Domaine du Comte Liger-Belair to authenticate 2020s through NFTs
Domaine du Comte Liger-Belair in Vosne-Romanée, Burgundy, is to sell all of its 2020s on Wokenwine, the new platform pairing wines with NFTs set to launch this June.
Effectively, NFTs (or Non-fungible tokens) in this context serve the purpose of a digital receipt which not only verifies the ownership of the buyer but also the authenticity of the product itself. Count Louis-Michel Liger-Belair tells db that he found it “unacceptable…that an online auction company allows itself to authenticate wines that we have produced, while it systematically erases the guarantees of origin (bottle number, name of the customer) to ensure the anonymity of its seller”.
Liger-Belair explained that the association of NFTs with each bottle sold “will allow the wine buyer to feel more secure in the future” as it is authenticated by the producer, not an auction house. He describes the 2020 harvest as proof of his winery’s ability to adapt to climate change: “Despite a very early harvest, which began on August 24, at least three weeks earlier than the ten-year average, the wines have exceptional freshness and aromatic definition, thanks to an extremely precise viticulture and vinification and a harvest loss of more than 40%.”
Though the 2020 wines emerged from adverse circumstances, the decision to partner with Wokenwine ultimately came down to the platform being founded by “wine lovers”, in Liger-Belair’s words. “I have been solicited by all types of entrepreneurs who are looking to sell me NFT solutions. They all have in common that they come from the market, not from the production, and that their only goal is to promote speculation”. Whereas Wokenwine’s primary goal “is to authenticate wines and guarantee the distribution chain, which is simply what every wise wine producer is looking for.”
The platform’s Chief Executive Officer, Valéry Lux, has described Wokenwine’s purpose as “giving back some power to wine estates”. Lux has more than 25 years of trading and sales experience, a longstanding adoration of wine and a relatively new interest in blockchain. The Chief Operating Officer, Raphaele Herve Marraud de Sigalony, worked at Christie’s in Hong Kong and has great expertise in art and the Asian market. The company does have plans to connect wine, NFTs and art at some point in the near future.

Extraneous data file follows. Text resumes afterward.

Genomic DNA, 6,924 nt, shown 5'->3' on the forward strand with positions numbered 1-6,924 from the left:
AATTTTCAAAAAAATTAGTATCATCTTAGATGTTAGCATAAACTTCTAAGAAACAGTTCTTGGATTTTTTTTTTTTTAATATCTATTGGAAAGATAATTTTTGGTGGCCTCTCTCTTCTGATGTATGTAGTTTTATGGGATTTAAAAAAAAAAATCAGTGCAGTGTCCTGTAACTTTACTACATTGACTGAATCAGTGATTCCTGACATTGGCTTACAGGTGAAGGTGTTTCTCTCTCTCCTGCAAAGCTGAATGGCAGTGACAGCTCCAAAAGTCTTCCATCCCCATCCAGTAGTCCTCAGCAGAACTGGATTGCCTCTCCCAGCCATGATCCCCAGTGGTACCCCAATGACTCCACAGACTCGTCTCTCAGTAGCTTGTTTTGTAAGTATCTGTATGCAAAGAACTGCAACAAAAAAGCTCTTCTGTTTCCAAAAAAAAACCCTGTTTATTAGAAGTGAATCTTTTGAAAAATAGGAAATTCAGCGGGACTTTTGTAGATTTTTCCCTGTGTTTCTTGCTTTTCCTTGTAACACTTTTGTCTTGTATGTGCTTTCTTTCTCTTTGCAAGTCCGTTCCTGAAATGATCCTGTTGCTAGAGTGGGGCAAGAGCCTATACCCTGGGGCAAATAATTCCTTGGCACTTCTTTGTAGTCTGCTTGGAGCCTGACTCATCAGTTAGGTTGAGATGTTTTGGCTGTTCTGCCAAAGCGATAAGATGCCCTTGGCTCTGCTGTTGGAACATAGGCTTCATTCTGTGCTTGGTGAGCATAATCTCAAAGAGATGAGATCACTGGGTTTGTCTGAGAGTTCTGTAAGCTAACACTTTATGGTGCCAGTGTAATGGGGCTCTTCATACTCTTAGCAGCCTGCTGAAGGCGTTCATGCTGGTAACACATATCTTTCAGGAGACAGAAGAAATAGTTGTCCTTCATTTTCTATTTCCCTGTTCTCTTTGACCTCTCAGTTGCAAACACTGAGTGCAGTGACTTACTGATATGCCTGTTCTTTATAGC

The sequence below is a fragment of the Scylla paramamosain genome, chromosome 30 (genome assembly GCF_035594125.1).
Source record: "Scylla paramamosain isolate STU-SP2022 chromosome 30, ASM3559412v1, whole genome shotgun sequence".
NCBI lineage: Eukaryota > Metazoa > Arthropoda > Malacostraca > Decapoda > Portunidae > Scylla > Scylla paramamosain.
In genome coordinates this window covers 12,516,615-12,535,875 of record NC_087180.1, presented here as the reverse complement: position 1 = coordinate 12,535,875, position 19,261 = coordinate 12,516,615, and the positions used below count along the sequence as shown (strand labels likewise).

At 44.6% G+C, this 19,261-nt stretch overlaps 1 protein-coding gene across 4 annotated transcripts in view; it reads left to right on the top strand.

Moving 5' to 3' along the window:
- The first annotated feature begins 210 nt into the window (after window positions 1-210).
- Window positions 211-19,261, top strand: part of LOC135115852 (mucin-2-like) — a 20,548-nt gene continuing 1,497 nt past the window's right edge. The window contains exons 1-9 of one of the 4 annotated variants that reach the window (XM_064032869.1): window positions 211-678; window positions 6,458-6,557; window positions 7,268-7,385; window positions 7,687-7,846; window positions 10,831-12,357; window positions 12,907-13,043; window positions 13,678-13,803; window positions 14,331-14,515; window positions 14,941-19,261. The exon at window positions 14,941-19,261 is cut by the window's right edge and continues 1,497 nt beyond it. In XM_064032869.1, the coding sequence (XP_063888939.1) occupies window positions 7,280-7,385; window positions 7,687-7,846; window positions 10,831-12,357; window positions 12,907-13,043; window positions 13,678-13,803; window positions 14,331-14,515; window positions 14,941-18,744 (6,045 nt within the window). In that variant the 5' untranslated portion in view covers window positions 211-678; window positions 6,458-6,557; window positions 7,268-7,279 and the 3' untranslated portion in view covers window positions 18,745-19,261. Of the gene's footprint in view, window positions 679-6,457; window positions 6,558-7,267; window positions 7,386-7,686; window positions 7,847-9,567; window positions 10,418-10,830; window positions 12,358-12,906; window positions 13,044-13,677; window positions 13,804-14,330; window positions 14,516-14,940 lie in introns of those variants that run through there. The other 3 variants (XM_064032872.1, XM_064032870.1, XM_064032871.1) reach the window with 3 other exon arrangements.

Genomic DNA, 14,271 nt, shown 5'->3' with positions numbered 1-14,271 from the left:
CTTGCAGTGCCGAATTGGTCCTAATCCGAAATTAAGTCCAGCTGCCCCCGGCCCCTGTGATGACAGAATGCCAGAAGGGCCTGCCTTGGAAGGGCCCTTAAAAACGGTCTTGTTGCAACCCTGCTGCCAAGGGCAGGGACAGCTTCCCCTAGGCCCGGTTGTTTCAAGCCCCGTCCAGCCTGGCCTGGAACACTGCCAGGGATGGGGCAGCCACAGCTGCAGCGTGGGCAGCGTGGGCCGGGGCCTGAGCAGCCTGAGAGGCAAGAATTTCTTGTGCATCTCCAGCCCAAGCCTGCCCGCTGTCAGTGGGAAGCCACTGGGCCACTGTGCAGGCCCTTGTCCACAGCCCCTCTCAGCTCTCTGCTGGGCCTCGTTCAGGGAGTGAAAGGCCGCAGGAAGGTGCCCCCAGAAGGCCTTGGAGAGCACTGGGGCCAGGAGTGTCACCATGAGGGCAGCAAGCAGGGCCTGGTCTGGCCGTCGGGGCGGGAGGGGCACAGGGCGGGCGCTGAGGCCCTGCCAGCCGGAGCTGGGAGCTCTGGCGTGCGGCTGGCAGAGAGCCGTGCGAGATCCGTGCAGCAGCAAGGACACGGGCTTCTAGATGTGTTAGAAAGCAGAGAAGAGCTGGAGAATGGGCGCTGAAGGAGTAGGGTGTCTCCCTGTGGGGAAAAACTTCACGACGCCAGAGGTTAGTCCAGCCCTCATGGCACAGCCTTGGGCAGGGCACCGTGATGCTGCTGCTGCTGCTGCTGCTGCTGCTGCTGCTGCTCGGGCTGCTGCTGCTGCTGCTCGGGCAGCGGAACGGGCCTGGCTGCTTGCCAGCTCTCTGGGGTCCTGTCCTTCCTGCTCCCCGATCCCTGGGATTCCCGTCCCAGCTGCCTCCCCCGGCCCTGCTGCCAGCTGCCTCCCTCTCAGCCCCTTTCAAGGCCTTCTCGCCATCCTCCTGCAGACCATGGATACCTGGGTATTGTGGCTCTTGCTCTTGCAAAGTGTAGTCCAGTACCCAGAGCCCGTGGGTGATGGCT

NFTs have already made ripples in the wine world, with Penfolds launching their “Superblends” via NFT, but they are mired in controversy. There are those who suggest that the blockchain is highly susceptible to fraud, and that the current craze is simply “Tulip mania” for the crypto age. The production of NFTs is also highly energy-intensive, meaning increased greenhouse emissions.
Liger-Belair reassures the sceptics that they “can continue to buy bottles” without the accompanying NFT, but that doing so “will remove the guarantee of authenticity of that bottle…which could be of interest to their heirs if they have not had time to drink their entire cellar before passing it on!”
Given young people (particularly men) are far more likely to become involved in cryptocurrency and NFTs, it should be noted that many of these investors do not have heirs just yet. An April 2021 survey from CivicScience found that 18% of 18-24 year olds were interested in NFTs, compared to 11% of 25-34 year olds and just 4% of the over 55s. Platforms such as Wokenwine could well be fostering a new, younger generation of fine wine investors.